Melting Temperature of various materials:
Molybdenum 4600 degrees F
Copper 2000 degrees F
Brass 2000 degrees F
Steel 2500 degrees F

Attaching an electrode

It is important to use an electrode material that will break down less than the workpiece. Molybdenum has this advantage. The melting temperature is double that of the other electrode materials, which means you will erode more of the broken tool and less of the electrode. The disintegrating time will be faster and the labor cost lower. In comparison, other lower melting materials, such as copper, erode as rapidly as the work material raising the labor cost for removing broken tools. Molybdenum is a more expensive material to use as the electrode; however, the savings in labor in removing broken tools more than justifies the cost – a proven fact in the industry for over 25 years. Thousands of disintegrator customers use molybdenum or comparable high-priced material in the electrical discharge process.

Electro Arc electrodes are recommended for removing broken taps, drills or disintegrating any other hardened materials. A 12″ long electrode will remove approximately 30-35 taps. Studs and bolts, because they are not as hard as taps and drills, will cause the electrode to erode somewhat faster.

Electrode chart for removing various size screws:

1/4″ diameter screw requires a .200 diameter electrode
5/16″ diameter screw requires a .250 diameter electrode
3/8″ diameter screw requires a .290 diameter electrode
1/2″ diameter screw requires a .375 diameter electrode
9/16″ diameter screw requires a .437 diameter electrode
5/8″ diameter screw requires a .500 diameter electrode
3/4″ diameter screw requires a .625 diameter electrode
7/8″ diameter and larger screw should be removed by making two or three holes in the screw or bolt.
The diameter of these electrodes are close to the tap drill size for various threaded holes. After disintegrating you should be able to run a tap into the hole to remove the remaining shell. When making two or more passes to remove a stud, a certain amount of picking time is required to remove the remaining pieces.
Please see sizing an electrode for information about which electrode to use for an AC machine, which electrode to use for a DC machine, which electrode to use for a bolt eater, and methods to remove bolts, dowel pins, and drills with graphite electrodes or molybdenum electrodes. Contact us to purchase electrodes.

Black VS clear Splash bags for your metal disintegrator

What is a splash bag?

Electro Arc metal disintegrators use a thick clear or black “splash bag” to contain the coolant which is continually running through your Electro Arc metal disintegrator and the sparks metal disintegration process creates.  This plastic bag is custom made to fit the area between the head of your metal disintegrator and the item you are disintegrating.  Splash bags contain the coolant and shield the operator from sparks during the metal disintegration process.  A splash bag is attached to the metal disintegrator head to cover the area you are disintegrating.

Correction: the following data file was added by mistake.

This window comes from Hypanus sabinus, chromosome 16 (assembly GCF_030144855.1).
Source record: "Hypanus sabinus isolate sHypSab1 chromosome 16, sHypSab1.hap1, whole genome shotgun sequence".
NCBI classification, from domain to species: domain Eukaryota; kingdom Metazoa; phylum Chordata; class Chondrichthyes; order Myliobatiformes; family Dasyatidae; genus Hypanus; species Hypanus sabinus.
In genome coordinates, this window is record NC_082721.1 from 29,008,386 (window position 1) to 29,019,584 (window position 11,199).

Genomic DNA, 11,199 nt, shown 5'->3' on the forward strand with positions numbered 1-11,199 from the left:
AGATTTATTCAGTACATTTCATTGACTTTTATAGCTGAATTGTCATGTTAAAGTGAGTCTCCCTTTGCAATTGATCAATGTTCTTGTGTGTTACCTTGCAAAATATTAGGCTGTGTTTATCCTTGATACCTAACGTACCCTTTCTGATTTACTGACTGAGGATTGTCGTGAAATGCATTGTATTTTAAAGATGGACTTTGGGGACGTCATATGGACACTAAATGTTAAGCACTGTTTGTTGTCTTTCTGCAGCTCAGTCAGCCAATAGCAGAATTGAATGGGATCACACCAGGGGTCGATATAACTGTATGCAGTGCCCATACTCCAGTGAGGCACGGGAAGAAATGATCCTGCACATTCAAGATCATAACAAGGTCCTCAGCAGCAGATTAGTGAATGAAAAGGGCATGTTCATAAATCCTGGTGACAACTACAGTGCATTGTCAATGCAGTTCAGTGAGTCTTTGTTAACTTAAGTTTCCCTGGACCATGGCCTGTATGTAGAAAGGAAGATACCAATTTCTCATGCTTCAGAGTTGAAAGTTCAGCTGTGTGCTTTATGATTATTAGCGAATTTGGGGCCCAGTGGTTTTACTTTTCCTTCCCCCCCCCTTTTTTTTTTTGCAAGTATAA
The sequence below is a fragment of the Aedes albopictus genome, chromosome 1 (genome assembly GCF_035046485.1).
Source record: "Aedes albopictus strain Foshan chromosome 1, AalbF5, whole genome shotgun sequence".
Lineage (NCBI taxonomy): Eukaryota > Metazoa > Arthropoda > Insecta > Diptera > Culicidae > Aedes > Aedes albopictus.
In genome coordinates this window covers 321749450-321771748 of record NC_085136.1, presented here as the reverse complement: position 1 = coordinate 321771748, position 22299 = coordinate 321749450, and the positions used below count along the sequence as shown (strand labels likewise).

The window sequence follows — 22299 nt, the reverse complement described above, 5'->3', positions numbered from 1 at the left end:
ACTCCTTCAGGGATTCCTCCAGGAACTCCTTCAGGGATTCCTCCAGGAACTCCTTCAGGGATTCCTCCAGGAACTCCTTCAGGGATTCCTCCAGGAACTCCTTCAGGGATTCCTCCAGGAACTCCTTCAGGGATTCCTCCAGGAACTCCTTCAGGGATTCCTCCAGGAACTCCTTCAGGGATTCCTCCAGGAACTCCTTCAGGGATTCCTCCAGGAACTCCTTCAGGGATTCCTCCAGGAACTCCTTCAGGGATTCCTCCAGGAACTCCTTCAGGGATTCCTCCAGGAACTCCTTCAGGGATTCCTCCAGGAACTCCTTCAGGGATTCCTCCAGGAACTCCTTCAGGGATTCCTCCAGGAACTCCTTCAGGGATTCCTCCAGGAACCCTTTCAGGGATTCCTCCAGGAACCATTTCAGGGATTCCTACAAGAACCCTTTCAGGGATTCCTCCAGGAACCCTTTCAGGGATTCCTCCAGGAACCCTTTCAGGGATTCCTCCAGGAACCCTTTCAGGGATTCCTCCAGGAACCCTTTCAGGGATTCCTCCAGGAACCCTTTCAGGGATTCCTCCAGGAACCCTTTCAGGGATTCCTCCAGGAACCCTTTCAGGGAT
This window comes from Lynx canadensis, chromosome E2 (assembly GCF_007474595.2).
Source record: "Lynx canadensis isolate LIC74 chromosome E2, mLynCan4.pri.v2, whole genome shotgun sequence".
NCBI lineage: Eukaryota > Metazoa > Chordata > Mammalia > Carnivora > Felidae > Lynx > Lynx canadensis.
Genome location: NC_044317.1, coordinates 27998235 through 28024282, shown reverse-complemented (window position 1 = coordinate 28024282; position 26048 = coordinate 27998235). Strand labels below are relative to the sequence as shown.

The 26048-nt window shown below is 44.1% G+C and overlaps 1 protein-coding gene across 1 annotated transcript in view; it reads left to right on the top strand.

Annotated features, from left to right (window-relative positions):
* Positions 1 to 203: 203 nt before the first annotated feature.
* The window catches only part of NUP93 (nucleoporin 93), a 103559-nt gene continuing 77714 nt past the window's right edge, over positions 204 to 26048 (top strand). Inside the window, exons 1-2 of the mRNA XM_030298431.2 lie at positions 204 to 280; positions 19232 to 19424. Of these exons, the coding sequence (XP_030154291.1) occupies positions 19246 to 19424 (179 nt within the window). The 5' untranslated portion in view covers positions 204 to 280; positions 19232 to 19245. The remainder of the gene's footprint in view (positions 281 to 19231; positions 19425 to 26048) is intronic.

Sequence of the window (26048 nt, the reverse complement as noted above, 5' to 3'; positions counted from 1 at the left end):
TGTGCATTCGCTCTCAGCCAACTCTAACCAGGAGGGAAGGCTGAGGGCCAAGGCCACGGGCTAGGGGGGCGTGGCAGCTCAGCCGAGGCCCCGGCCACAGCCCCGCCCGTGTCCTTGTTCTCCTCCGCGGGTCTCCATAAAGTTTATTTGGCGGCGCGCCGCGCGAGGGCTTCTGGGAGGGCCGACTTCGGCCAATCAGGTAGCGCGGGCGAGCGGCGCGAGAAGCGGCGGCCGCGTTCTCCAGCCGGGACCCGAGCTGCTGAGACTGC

Electro Arc metal disintegrator set up with a black splash bag

The advantage to using a clear splash bag is that you can see the metal disintegration process, but this also means looking into the arc weld sparks produced during metal disintegration.  However, as you are operating your Electro Arc metal disintegrator, your attention will be on the power controls and auto-feed functions so it is unlikely you will be looking directly at the metal harmful arc welding sparks anyway.  The sound of your metal disintegrator will clearly indicate to you the progress that you are making with the disintegration job you are conducting and the process is quick, so there is no reason to be staring into potential eye harming arc sparks. Please note that we do not have clear splash bags available for purchase.

As weldors know, eye protection is required during the welding process because the infrared light can cause permanent damage to your eyes and lead to cataracts. The advantage to Electro Arc metal disintegrators is they do not require welding experience to operate.  Anyone can learn to set up and use an Electro Arc metal disintegrator. Black splash bags provide protection for your eyes and eliminate the potential hazard to your eyes.  We prefer the black splash bags here at Stillion Industries.

How many splash bags do I need?

If you are conducting regular metal disintegrating jobs with your Electro Arc metal disintegrator, you will likely use a lot of splash bags.  You will need to use a splash bag each time you use the disintegrator.  The good news is we sell them in packs of 50! 

Do I have to use splash bags?

We highly recommend that you use splash bags to ensure the safety of the operator of your Electro Arc metal disintegrator.

Setting the Record Straight With Metal Disintegration Machining | Terminology

In the industry of metal disintegration machining, oftentimes there is misinformation about the terminology that is used to describe the machines, parts, and processes. We at Electro Arc Manufacturing are here to show you what is what when it comes to metal disintegration. Below are terms and proper definitions for processes and machinery-related items in the world of metal disintegration.  People in different areas use different terms to refer to our machine process. Some are misleading.  For our process, a real arc is essential. We don’t burn the material; we vaporize it to turn it into particles.